THE annual cigar shindig in the industrial town of Dortmund is finished.
The booths are dismantled, the ashtrays are emptied. Vape companies pack away their gaudy, Disney-coloured show posters; attractive young models put away their lycra hotpants for another year.
InterTabac has grown into a massive money-making tradeshow, with some eight monstrous halls packed with enough tobacco and smoking-related paraphernalia to load a fleetful of monster trucks.
For the uninitiated, it is a bewildering place to navigate. I’ve been going for about a decade and I still get lost. It’s a great opportunity for cigarmakers from the US, Nica, Dom Rep, Honduras, Mexico, and more to get to Europe and meet distributors and retailers. And all I spoke to last week reported that business is booming like never before.
“We’ve never been busier,” was a stock reply from many whom I interviewed over a manic, whirlwind four days of dashing from booth to booth, grabbing a cigar with old friends and new, evening dinners, dances, and dates, and a lot of taxis, trains, planes – and walking.
Your Commandant in Chief, Laurence Davis, was in attendance this year with young Mr. Sroka, purchasing goodies left right and centre for his shops and gracing the cigar world with his considerable presence. He spent around 60% of his time at InterTabac posing for selfies with lovers of Sautter videos. The rest of the time, he patrolled the halls, stopping at various booths for an hour or so, a smoke, and to put the world to rights.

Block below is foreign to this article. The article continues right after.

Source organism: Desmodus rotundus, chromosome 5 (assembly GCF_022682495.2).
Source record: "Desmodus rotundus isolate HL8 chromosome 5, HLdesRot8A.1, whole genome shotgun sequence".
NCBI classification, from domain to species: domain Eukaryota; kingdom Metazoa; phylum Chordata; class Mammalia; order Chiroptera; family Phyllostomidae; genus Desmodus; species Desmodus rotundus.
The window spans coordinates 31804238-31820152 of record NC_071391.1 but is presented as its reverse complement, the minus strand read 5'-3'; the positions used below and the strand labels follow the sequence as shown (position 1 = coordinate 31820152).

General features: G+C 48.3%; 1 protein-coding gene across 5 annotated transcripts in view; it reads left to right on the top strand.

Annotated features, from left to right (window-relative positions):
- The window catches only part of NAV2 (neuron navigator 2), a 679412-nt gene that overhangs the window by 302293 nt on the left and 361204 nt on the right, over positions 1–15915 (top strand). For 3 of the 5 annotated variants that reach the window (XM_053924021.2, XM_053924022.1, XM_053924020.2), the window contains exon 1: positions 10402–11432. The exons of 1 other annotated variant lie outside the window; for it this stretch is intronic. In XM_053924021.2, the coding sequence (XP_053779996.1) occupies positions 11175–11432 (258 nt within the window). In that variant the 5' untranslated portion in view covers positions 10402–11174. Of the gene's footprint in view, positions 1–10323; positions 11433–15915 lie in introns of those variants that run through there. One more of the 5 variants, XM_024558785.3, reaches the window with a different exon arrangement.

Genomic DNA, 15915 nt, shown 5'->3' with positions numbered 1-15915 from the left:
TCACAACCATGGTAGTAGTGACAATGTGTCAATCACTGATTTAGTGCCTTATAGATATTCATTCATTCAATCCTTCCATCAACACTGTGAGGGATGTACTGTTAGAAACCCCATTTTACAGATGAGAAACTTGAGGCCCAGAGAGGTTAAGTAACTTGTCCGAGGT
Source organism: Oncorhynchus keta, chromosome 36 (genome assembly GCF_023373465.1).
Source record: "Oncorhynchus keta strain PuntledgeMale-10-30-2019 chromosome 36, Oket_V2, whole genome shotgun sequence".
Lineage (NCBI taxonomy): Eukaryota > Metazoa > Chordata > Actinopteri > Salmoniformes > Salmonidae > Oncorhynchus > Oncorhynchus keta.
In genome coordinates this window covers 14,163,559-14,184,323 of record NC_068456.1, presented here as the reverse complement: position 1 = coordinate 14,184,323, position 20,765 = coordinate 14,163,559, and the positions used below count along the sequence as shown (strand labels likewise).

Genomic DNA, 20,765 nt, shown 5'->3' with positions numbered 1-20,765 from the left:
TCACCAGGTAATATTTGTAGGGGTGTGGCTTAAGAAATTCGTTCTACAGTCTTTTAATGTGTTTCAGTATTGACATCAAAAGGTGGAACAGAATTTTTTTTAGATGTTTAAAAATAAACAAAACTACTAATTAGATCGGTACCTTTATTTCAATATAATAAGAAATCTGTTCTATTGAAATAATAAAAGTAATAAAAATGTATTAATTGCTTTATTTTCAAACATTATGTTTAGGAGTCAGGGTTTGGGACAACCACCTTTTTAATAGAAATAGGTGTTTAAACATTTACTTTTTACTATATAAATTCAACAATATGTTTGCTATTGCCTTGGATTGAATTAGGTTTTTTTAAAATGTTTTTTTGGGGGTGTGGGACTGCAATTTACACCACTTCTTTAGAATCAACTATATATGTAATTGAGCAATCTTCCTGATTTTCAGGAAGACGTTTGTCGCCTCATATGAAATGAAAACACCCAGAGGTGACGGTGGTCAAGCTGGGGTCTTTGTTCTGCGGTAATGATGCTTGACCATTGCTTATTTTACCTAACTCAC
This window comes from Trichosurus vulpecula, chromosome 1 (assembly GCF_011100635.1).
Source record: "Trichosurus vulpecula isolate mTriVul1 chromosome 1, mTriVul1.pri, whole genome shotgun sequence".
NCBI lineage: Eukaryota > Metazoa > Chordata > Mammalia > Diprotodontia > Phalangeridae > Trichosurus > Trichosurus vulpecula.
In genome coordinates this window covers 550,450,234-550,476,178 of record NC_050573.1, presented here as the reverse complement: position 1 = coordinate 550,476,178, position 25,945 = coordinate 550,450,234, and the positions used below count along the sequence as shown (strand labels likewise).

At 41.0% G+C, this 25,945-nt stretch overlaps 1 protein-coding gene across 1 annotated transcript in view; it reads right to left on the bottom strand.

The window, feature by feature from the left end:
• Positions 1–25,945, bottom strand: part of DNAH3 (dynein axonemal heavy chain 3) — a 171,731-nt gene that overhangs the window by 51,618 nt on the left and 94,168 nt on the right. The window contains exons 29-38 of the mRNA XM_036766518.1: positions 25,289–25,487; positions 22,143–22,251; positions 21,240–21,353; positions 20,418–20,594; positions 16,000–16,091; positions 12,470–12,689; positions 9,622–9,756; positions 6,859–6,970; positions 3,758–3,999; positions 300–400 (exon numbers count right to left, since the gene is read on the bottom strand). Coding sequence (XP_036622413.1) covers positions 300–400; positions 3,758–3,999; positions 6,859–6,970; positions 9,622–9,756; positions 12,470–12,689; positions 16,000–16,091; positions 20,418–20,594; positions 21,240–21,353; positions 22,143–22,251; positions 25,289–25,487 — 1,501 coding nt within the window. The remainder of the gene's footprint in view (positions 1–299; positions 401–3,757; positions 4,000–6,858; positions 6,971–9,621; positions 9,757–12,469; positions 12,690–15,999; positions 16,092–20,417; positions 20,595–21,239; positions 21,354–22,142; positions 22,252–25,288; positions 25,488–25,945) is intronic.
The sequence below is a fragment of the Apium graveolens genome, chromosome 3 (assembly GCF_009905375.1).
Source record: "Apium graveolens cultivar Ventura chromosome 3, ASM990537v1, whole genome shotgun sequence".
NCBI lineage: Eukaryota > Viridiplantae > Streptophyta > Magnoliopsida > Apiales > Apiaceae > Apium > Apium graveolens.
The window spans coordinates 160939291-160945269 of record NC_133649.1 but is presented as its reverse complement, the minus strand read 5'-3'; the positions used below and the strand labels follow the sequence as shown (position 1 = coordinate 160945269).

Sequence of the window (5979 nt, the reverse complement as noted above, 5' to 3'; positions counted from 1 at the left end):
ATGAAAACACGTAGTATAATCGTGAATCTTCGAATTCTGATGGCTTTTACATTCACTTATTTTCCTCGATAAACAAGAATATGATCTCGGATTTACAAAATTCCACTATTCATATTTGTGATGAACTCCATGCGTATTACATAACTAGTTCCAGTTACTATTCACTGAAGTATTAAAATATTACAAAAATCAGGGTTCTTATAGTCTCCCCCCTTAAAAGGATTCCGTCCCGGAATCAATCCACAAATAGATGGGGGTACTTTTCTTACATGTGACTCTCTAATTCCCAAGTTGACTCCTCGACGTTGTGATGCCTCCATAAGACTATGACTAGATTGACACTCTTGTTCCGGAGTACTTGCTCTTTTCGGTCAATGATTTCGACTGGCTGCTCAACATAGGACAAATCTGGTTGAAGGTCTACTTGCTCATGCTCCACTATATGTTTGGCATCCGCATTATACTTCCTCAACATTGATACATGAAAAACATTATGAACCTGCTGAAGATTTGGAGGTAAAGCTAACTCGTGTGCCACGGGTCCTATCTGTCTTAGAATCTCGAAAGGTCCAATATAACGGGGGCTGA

The overall feel, then, of this year, was that we are riding the crest of a wave. Ironic, really, for when Covid hit, the industry as a whole braced for the worst; during the most uncertain period in modern history, how could people possibly think about cigars?
The truth soon emerged; locked down at home, with an uncertain future and with more time on their hands than ever before – and, in the UK particularly, an unseasonal spell of good weather – people actually used their cigar hobby as a crutch. It calmed them, gave them a sense of perspective, allowed them time off from worrying about what the future held and whether or not they’d have a job this time next month, let alone next year.
Cigar sales rocketed, and have continued to do so ever since. While rejoicing in this ‘golden period’ for the industry, I would sound a note of caution. Where there is boom, there will be bust; we must make sure we make the most of this moment, seize every opportunity, leave no stone unturned, and make preparations for the forthcoming hard times.
The situation with Cuba and its takeover from China has further muddied the waters. It is as far away from its ‘old’ position in the market – just a few short years ago – as it is possible to describe. In fact, I’d go so far as to say the old Cuban cigar industry as we knew and loved it, is now dead.
The world is a very different place now. I for one can’t see how we can simply turn back the clock and reverse the damage that has been done to this once all-powerful cigar-making nation.
Good Cuban cigars are still good Cuban cigars; they are just harder to find and more expensive to buy. The New World boys and girls continue to make ground and to innovate, experiment and improve.
Never fear – you still have great cigars to enjoy.